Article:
The vestibular system is the sensory system that provides the leading contribution to the sense of balance and spatial orientation for the purpose of coordinating movement with balance. The vestibular system works with the cochlea, part of the auditory system, when processing rotational movements. The vestibular system sends signals primarily to the neural structures that control eye movements, and to the muscles that keep a person upright and in general control posture.
The brain uses information from the vestibular system to understand where the body is in space, or proprioception. The vestibular-ocular-reflex works to maintain eye movements when the body is tilted or moved. You can see how the vestibular, auditory, and visual systems are intertwined. If the vestibular system is under-developed, areas of vision and hearing will be affected as well.
Researchers have observed significant gains in attention and reading from stimulating the vestibular system through swinging, rolling, jumping, spinning, rocking, tumbling, etc. The vestibular system affects behavior, social interactions, speech, and communication with our world.
Signs your child may have an underdeveloped Vestibular System:
- Constantly moving in a rhythmic motion (rocking, spinning, pacing)
- Problems paying attention
- Difficulty filtering out background sounds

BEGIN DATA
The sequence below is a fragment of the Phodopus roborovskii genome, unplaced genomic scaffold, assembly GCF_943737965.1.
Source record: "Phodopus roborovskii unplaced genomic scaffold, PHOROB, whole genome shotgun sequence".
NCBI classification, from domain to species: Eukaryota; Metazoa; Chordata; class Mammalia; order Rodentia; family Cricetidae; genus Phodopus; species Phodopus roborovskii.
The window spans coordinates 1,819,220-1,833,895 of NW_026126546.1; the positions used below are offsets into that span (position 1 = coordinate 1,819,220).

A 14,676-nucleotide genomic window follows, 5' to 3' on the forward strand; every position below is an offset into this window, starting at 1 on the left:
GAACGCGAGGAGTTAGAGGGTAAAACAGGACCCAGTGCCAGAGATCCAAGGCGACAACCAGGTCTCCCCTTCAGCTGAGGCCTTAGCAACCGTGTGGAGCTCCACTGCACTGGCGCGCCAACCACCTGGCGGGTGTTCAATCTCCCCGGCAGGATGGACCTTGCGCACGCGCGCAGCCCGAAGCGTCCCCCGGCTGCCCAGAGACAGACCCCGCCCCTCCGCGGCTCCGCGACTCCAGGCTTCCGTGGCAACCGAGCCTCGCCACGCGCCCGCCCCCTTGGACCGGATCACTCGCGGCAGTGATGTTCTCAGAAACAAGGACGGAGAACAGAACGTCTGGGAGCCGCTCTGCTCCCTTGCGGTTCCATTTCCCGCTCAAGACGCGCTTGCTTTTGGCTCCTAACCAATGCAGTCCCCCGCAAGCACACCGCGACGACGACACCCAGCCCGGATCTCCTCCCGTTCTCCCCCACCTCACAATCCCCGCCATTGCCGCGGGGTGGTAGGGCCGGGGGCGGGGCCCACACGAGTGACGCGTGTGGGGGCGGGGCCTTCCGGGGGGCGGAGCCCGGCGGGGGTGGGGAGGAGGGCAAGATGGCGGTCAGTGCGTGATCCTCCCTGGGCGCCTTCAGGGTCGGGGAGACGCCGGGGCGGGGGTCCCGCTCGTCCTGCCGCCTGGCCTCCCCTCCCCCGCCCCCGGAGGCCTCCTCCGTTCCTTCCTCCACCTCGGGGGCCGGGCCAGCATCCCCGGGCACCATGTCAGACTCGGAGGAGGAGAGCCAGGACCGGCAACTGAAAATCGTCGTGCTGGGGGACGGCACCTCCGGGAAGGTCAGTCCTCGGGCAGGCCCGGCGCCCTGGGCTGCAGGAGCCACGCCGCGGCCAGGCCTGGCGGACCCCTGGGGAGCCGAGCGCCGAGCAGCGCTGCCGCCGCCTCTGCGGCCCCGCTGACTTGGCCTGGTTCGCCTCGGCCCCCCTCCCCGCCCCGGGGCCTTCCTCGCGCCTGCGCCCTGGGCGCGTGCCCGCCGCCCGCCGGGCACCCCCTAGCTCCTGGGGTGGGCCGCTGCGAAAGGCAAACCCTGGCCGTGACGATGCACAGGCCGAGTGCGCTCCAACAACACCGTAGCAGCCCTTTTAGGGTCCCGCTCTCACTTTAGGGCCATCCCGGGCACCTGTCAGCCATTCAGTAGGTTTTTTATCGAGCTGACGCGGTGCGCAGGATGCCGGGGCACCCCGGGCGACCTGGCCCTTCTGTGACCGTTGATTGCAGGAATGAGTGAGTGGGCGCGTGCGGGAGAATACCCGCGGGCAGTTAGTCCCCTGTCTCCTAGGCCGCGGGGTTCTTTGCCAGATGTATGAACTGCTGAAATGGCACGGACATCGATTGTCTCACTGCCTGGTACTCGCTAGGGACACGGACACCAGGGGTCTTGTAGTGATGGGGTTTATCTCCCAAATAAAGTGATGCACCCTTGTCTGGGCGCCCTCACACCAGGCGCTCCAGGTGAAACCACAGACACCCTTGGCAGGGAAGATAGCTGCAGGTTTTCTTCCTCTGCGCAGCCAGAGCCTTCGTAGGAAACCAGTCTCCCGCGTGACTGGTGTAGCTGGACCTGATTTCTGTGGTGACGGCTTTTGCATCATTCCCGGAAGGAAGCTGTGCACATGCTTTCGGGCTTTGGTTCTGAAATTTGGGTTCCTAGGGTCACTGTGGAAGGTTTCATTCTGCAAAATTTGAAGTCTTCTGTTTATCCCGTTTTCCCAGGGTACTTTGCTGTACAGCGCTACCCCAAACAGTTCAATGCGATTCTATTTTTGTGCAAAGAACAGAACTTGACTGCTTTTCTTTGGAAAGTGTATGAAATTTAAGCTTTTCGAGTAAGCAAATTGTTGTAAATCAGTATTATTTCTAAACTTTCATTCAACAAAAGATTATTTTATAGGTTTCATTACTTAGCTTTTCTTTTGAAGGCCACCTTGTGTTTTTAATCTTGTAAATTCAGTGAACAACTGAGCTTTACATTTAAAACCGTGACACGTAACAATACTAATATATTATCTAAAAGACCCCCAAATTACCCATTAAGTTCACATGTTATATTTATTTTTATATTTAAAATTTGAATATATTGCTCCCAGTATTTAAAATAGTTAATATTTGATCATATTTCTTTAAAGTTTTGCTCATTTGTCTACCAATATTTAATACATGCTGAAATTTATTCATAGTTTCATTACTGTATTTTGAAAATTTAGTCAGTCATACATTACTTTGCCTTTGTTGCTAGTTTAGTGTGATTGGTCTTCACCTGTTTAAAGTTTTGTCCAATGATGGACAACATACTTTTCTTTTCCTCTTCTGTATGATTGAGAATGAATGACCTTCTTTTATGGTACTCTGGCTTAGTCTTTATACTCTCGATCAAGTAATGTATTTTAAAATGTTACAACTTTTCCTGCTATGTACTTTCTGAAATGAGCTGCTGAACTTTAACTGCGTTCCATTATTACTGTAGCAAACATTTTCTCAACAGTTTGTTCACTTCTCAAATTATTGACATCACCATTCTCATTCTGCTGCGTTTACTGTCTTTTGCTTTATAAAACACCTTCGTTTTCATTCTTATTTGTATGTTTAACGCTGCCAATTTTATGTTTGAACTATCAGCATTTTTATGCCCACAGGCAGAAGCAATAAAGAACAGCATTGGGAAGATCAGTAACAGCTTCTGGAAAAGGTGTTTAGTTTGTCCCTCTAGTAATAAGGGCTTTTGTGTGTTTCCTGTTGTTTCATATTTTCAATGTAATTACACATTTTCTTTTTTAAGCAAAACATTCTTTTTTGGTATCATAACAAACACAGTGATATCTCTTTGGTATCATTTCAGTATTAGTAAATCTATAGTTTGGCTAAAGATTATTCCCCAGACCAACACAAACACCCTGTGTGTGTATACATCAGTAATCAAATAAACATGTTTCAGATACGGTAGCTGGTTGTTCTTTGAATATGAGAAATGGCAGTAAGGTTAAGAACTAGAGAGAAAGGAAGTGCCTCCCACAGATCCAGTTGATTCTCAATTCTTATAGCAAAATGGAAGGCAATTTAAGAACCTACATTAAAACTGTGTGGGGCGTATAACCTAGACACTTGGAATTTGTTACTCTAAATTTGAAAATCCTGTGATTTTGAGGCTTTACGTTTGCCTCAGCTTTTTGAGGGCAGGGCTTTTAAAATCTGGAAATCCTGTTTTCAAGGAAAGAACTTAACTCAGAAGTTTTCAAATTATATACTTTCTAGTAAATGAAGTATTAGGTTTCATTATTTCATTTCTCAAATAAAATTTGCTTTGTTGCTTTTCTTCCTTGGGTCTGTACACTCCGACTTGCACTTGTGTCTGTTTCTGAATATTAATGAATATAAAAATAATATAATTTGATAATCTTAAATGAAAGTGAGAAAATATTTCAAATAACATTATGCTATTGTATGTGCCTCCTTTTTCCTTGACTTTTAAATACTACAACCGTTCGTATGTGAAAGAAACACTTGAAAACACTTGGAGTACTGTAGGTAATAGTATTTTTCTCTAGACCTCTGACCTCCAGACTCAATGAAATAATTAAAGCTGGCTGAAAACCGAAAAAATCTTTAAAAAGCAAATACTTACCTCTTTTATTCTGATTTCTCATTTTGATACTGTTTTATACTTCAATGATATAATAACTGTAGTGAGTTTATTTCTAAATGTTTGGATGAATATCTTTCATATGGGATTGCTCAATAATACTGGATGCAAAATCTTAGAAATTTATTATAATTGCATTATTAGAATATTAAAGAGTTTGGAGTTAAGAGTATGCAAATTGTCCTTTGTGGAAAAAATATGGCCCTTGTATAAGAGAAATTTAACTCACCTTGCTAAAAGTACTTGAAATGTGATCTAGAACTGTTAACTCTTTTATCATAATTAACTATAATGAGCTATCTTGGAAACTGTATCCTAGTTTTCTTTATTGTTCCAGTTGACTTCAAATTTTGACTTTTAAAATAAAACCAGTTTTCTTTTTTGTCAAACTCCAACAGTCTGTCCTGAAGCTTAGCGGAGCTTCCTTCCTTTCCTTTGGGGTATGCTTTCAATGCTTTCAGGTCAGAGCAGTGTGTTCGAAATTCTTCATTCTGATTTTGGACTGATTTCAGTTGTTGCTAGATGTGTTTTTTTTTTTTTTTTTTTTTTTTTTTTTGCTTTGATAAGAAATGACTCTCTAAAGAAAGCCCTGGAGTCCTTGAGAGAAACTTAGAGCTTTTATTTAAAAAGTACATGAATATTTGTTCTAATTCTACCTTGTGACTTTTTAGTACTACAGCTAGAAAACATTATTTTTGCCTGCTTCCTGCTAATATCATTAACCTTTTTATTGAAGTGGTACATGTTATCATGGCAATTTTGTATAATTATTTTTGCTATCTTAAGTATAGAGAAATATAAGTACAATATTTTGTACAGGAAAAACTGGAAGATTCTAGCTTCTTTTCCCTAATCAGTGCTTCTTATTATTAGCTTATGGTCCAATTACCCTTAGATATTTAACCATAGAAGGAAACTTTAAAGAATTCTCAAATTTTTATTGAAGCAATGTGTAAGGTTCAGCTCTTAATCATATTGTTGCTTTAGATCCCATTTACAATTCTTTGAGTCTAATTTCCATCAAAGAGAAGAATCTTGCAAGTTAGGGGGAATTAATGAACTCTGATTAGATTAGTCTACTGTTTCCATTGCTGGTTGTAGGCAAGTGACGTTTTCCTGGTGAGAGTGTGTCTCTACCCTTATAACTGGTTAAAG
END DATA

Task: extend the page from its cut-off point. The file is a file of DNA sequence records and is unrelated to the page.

- Difficulty riding a bike, walking a balance beam
- Cannot sit still in seat – constantly fidgeting and moving
- Loses place while reading often
- Difficulty processing auditory information
NOTE: the vestibular system is the foundation for the eyes processing information. If your child has issues with vision, they may have an underdeveloped vestibular system as the root cause.
Testing your child for an underdeveloped vestibular system:
Equipment needed: Office chair
Have your child sit in the office chair with their feet off the ground and head straight or forward (not relaxed back). Spin them briskly (2 seconds per revolution) 12 times in one direction. When you stop have them immediately look toward the ceiling and watch their eye movements. In normal development, the eyes will quickly move side-to-side (nystagmus) for approx 15 seconds. In an underdeveloped vestibular system, the eyes will move side-to-side less than 15 seconds.
What’s next? If you suspect your child may have an underdeveloped nervous system or vestibular system try adding in some specific vestibular stimulation throughout the day. You will want to work with your practitioner to help guide you, or join our Primitive Reflex Program for best results. Here are some examples:
- stand and spin in place
- do a somersault or rock in a ball
- use a swing and tip your head backwards
- jump on a trampoline
- log rolls
- bounce on an exercise ball
You do have to be careful with vestibular stimulation because too much can cause negative reactions. This is where working with a practitioner will be helpful. Start slow, change directions, and give extra time between stimulation (at least 5 minutes) in order not to over-stimulate the system.